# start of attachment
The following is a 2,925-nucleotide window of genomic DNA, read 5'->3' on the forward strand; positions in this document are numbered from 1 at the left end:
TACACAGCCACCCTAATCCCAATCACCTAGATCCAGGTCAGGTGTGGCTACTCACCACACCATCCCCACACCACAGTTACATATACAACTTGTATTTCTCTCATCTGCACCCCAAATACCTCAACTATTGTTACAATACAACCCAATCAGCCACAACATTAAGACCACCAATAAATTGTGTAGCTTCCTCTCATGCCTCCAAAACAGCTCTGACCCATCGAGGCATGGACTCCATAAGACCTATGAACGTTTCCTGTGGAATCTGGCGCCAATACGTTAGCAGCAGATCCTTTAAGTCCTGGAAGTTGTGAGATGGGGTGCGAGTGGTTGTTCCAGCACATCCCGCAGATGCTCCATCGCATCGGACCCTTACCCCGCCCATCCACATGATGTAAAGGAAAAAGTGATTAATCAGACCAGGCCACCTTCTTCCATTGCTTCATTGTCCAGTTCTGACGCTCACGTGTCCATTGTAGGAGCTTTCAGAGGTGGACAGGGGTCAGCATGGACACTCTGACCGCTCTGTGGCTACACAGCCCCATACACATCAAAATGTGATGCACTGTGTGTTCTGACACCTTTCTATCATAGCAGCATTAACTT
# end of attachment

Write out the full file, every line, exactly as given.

The following is a 2,925-nucleotide window of genomic DNA, read 5'->3' on the forward strand; positions in this document are numbered from 1 at the left end:
TACACAGCCACCCTAATCCCAATCACCTAGATCCAGGTCAGGTGTGGCTACTCACCACACCATCCCCACACCACAGTTACATATACAACTTGTATTTCTCTCATCTGCACCCCAAATACCTCAACTATTGTTACAATACAACCCAATCAGCCACAACATTAAGACCACCAATAAATTGTGTAGCTTCCTCTCATGCCTCCAAAACAGCTCTGACCCATCGAGGCATGGACTCCATAAGACCTATGAACGTTTCCTGTGGAATCTGGCGCCAATACGTTAGCAGCAGATCCTTTAAGTCCTGGAAGTTGTGAGATGGGGTGCGAGTGGTTGTTCCAGCACATCCCGCAGATGCTCCATCGCATCGGACCCTTACCCCGCCCATCCACATGATGTAAAGGAAAAAGTGATTAATCAGACCAGGCCACCTTCTTCCATTGCTTCATTGTCCAGTTCTGACGCTCACGTGTCCATTGTAGGAGCTTTCAGAGGTGGACAGGGGTCAGCATGGACACTCTGACCGCTCTGTGGCTACACAGCCCCATACACATCAAAATGTGATGCACTGTGTGTTCTGACACCTTTCTATCATAGCAGCATTAACTT